What would terrorize white supremacists most? Black and Brown unity in alliance with everyone else against the racist state.
To elevate the struggle to abolish ICE and the police is to build a necessary left flank to take the struggle as far as it can go. As activists are already chanting in the streets, you cannot say “police” without saying “ice.”
There would be a defining line between real fighters against racism and white supremacy and those who seek reforms rather than real change. The Democrats of capital would never vote for abolishing the polICE, as their capitalist society can’t exist without a repressive apparatus.
The burden of building this movement is not on migrants. Unless they choose so. The burden is on the broader working-class movement; it is on everyone who sees the need to fight against capitalism. It is on Latinx and Brown allies to point out that record numbers of Black immigrants are being rounded up and deported, not just Brown people.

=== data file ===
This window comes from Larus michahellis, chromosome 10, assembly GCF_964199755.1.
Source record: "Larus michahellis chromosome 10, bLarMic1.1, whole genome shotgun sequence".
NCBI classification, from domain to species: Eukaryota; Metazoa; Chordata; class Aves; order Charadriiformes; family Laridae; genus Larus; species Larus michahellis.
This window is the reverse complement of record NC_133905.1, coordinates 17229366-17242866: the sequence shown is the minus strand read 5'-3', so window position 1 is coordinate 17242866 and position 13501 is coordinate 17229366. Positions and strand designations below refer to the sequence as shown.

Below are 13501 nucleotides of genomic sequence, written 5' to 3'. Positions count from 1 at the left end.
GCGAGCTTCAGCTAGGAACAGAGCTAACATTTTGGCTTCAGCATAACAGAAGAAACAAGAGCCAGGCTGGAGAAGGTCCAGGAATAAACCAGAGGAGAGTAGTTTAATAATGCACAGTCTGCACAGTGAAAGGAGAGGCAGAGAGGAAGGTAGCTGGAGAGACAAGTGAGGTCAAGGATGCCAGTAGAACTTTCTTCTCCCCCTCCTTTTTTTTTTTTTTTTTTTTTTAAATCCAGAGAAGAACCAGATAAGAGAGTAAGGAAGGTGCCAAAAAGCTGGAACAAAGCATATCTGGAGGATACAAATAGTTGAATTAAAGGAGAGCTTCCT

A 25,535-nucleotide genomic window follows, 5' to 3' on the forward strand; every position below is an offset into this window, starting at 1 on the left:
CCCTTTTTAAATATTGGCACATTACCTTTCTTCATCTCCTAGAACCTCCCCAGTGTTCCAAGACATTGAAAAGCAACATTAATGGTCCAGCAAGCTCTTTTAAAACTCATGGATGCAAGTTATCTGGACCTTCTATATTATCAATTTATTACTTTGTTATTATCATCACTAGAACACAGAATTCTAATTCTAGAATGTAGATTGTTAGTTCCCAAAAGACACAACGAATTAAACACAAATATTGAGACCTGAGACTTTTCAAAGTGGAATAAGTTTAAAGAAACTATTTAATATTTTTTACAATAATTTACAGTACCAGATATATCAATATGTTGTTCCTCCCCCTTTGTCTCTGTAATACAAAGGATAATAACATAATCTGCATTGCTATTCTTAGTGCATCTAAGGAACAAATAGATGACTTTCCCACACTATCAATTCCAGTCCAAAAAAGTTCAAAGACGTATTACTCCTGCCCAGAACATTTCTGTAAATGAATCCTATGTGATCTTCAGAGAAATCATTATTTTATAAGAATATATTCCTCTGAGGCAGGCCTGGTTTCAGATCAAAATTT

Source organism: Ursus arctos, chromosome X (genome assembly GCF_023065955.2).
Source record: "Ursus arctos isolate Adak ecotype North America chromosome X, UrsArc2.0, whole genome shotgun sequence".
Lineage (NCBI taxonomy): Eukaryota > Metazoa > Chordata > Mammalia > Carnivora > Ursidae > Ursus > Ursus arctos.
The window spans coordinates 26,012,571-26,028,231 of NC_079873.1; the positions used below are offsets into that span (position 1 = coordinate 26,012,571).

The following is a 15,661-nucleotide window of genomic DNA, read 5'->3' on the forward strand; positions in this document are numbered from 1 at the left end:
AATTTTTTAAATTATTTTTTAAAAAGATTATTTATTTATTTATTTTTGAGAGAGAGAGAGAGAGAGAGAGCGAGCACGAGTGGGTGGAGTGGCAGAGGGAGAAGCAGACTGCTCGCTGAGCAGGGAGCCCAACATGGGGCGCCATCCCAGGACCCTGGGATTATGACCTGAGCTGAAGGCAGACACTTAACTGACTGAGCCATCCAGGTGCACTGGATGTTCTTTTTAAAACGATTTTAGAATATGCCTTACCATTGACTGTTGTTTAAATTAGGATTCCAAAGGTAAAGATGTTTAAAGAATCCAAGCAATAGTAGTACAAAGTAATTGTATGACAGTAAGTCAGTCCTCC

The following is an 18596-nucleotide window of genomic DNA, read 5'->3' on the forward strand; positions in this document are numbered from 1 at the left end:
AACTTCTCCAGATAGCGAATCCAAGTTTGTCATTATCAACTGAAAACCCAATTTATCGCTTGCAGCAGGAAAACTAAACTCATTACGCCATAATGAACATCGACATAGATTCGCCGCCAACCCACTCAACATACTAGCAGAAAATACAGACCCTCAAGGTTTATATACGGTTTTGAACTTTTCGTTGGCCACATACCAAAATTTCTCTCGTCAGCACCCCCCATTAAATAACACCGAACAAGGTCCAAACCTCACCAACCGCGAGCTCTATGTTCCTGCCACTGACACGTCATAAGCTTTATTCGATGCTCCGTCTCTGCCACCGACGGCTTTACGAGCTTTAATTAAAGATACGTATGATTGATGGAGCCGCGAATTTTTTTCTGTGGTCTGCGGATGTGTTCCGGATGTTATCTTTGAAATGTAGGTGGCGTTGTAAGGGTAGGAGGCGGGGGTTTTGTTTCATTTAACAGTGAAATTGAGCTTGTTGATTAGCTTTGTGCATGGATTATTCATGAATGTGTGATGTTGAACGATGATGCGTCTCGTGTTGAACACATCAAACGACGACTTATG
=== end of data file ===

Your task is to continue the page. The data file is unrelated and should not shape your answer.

Building this movement is the goal of the Abolish PolICE movement, which would not only demand the end of detention centers for migrants, but also organize to close all prisons.
The left movement must organize now, including through a mass nationwide discussion on the role of the police and prisons, to build and elevate class consciousness, and ultimately to challenge the existence of capitalism.
Maybe a good place start would be to support the Aug. 21 to Sept. 9 National Prison Strike in remembrance of the martyred, imprisoned Black Panther Party leader George Jackson and the heroic Attica prison rebellion.
If humanity is to go forward or even survive, the discussion and organizing to end capitalism must be elected. For white supremacist Trump is itching to take hold of power in one unprecedented, horrific manner.